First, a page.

SEOUL, Jan. 16 (UPI) -- U.S. Ambassador to South Korea Harry Harris said Thursday the gap between the United States and South Korea in defense cost-sharing negotiations is "narrowing," but Seoul "can and should do more" to pay for maintaining U.S. troops on the Korean Peninsula.
A sixth round of cost-sharing talks to renew the Special Measures Agreement wrapped up Wednesday in Washington, D.C., without a deal. South Korea's foreign ministry said in a statement both sides "broadened their mutual understanding and consensus but confirmed that there are still differences."
Harris said there will be further discussions, and the United States is willing to compromise.
"I remain optimistic that e will reach an agreement," said Harris, who met with reporters at his Seoul home Thursday. "The United States has compromised our position, and hopefully Korea will also do so from the opposite direction, and we'll meet someplace and have an agreement."
Harris would not confirm the widely reported figure that Washington is asking Seoul to contribute $5 billion toward maintaining roughly 28,500 U.S. troops, a more than five-fold increase from the $890 million Seoul paid in 2019. However, he said Washington has justified its asking price with an analytical breakdown of costs and echoed the Trump administration's stance that Seoul should be contributing more for its defense.
"A country as prosperous as Korea can and should do more," Harris said. "It's unfair to ask the American taxpayer to shoulder a large part of the burden of the cost of defending this country. What we're asking for is a more equitable sharing of costs."
Harris added there was "time pressure" to get a deal done and that residual funds from the 2019 agreement were running out.
The residual funds are being used to pay the salaries of about 10,000 Korean employees of the United States, and Harris said a required furlough notice will likely come soon.
The ambassador said the United States is open to resuming nuclear negotiations with North Korea, and President Donald Trump still believes Kim Jong Un will honor an agreement calling for Pyongyang to "work toward the complete denuclearization of the Korean Peninsula" the two leaders signed at their Singapore summit last June.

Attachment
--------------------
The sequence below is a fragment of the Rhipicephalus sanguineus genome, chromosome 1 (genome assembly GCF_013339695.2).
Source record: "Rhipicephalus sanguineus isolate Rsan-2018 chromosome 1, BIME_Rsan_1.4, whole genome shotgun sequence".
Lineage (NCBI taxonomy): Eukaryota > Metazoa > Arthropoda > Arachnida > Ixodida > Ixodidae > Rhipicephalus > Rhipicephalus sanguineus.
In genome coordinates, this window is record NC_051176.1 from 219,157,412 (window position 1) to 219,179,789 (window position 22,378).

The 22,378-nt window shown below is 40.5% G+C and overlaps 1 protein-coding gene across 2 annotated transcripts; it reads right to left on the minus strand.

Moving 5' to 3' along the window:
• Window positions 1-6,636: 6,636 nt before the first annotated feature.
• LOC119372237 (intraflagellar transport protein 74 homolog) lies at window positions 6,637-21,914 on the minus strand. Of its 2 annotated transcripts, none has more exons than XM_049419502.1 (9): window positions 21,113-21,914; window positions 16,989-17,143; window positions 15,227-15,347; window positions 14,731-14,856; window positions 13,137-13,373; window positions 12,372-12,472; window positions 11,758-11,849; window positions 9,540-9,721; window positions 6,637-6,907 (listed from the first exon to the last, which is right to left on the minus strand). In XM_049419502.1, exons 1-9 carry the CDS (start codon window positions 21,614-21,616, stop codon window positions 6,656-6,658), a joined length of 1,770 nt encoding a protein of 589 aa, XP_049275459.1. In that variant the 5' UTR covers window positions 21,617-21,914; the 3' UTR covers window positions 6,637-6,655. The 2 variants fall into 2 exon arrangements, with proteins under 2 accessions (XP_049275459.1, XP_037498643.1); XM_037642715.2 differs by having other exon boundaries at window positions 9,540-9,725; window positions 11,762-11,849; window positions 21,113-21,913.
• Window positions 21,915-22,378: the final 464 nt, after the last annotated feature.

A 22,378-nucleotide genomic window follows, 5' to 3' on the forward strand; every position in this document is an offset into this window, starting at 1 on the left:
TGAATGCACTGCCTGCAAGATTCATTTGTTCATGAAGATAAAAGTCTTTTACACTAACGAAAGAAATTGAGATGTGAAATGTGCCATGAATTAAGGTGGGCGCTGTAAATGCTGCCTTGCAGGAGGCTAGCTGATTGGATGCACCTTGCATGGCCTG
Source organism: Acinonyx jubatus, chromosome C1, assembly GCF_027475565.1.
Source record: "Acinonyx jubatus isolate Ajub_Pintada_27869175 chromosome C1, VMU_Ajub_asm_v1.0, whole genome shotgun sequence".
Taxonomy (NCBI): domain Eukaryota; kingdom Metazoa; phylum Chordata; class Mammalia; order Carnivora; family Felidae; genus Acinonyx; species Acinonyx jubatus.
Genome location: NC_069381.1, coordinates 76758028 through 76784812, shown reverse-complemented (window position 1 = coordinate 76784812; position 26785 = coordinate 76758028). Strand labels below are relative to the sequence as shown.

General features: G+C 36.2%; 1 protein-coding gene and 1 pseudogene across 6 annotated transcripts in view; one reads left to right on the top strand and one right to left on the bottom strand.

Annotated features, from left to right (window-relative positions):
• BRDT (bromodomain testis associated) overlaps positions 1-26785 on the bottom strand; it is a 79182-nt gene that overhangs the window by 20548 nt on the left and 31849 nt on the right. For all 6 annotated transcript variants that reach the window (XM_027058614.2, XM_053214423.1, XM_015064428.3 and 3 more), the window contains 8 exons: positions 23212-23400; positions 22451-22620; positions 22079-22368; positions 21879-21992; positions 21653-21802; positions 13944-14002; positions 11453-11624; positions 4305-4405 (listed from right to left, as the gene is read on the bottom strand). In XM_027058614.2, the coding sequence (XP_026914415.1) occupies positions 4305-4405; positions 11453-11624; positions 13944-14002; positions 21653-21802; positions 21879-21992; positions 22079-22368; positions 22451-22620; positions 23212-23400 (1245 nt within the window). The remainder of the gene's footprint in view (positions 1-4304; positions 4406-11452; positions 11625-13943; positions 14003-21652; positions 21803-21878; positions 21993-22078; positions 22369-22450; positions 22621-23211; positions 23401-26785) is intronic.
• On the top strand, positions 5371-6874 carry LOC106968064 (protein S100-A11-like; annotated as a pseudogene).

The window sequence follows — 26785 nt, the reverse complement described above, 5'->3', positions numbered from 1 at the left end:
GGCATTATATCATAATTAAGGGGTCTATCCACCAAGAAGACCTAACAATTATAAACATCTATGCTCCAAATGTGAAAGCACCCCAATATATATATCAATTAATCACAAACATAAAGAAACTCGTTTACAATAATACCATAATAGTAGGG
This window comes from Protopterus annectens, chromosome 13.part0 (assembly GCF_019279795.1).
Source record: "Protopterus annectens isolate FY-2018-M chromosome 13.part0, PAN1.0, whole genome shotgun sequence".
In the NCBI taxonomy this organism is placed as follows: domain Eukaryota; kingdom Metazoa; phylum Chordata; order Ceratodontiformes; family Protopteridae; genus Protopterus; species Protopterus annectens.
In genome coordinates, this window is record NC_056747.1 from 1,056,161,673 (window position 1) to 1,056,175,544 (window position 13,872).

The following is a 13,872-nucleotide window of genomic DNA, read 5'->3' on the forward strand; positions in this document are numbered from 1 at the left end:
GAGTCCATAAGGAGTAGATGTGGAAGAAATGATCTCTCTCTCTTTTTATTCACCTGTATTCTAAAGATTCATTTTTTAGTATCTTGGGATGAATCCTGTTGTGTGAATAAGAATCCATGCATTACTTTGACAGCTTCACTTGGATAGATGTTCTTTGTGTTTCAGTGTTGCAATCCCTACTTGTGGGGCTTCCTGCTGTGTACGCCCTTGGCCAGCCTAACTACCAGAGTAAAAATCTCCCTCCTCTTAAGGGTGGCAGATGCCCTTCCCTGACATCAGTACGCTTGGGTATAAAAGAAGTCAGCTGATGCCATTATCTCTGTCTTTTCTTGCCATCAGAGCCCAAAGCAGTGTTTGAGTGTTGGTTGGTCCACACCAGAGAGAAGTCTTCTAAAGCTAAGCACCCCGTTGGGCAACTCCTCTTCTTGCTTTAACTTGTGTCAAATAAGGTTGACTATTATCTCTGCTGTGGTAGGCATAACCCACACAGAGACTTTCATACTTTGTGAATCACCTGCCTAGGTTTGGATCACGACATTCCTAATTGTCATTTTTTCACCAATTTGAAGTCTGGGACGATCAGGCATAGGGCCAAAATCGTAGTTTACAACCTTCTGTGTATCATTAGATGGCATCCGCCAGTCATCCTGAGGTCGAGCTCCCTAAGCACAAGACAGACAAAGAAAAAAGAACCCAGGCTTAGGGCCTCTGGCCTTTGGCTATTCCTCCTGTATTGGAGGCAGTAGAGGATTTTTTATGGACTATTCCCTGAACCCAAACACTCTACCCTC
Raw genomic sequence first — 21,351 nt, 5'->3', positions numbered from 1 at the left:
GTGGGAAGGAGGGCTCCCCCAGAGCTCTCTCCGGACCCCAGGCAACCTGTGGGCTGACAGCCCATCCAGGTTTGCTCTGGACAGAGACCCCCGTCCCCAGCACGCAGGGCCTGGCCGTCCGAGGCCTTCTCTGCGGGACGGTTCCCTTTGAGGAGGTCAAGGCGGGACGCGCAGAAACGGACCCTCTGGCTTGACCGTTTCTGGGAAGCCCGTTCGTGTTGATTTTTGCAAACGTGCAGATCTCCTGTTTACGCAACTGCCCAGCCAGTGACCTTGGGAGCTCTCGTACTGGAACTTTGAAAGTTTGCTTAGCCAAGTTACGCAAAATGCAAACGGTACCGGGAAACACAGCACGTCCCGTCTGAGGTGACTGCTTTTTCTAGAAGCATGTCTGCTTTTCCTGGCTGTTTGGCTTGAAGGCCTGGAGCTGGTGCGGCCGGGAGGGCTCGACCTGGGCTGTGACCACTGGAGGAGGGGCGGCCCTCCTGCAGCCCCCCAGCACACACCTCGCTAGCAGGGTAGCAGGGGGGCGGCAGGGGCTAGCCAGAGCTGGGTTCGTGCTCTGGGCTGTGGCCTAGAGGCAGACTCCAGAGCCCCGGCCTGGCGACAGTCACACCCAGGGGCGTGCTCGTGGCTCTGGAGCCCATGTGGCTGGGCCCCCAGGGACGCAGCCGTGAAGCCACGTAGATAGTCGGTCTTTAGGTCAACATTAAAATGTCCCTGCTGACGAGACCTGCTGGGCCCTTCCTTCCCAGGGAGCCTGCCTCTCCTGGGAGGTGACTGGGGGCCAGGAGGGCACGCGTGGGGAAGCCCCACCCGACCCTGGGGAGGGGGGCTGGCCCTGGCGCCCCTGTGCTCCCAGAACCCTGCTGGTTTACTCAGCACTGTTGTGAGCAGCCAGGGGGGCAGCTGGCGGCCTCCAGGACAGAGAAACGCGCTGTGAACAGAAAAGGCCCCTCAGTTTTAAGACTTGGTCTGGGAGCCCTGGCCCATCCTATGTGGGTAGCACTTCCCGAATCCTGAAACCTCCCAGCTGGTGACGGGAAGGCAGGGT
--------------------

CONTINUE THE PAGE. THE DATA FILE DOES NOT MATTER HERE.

"President Trump is confident that Kim Jong Un will meet the commitments that they made together in Singapore," he said.
Talks between Washington and Pyongyang have been at a stalemate since a second summit a year ago in Hanoi, Vietnam, ended abruptly without an agreement. The two sides remain apart on the timing and sequence of sanctions relief in exchange for steps toward disarmament.
In the latter part of 2019, North Korea conducted several short-range missile and rocket tests and returned to a more bellicose stance, with Kim recently warning the North was no longer bound to an agreement to halt nuclear and intercontinental ballistic missile tests and would unveil a "new strategic weapon" soon.
Harris acknowledged that North Korea's short-range missile tests violated United Nations Security Council resolutions, but said Trump would not let them "derail an important opportunity to reach an agreement with North Korea over bigger issues of peace on the Korean Peninsula and denuclearization."
"President Trump and [South Korean] President Moon [Jae-in] are keeping the door open to negotiations and hoping that Kim Jong Un will walk through that door," Harris said. "And so the ball is in his court."
In a New Year's address last week, Moon called for greater engagement with North Korea and expressed a desire to proceed with inter-Korean projects such as tourism to the North's Mount Kumgang, as well as reconnecting rail and road links between the two Koreas.
In a follow-up news conference Tuesday, Moon said he thought the projects could spur targeted sanctions relief.
"By promoting inter-Korean cooperation, there may be ways to find approval to get some exemptions or exceptions to sanctions by the Security Council," he said.
Harris praised Moon's optimism but added that any such moves "should be done in consultation with the United States."
"Not because we're in a position to approve or disapprove -- that's not our role -- but we are Korea's only ally, we do have 28,500 American troops here, and the American taxpayer does spend billions of dollars to defend this country, so we have an interest in inter-Korean dialogue," he said.
Harris also touched on the social media-driven criticism of his facial hair that has sprung up in South Korea, with some calling his mustache disrespectful and reminiscent of the Japanese governors-general who ruled Korea as a colony from 1910 to 1945.
The retired four-star admiral and former leader of the U.S. Pacific Command said growing a mustache was a way of shifting gears from a military career that spanned four decades to his new role as ambassador.
"I wanted to make a break from my military life to my new life," Harris said. "I couldn't grow taller, I couldn't grow hair on top of my head, but I could grow it on the front of my head."
The criticism of Harris, who is of Japanese descent, appears to be driven at least in part by a longstanding anti-Japanese sentiment in South Korea that has flared up in recent months over a dispute about compensation for wartime laborers and economic retaliation from both sides.
"I understand the historical animosity that exists between both of the countries, but I'm not the Japanese-American ambassador to Korea, I'm the American ambassador to Korea," Harris said. "To take that history and put it on me simply because an accident of birth is a mistake."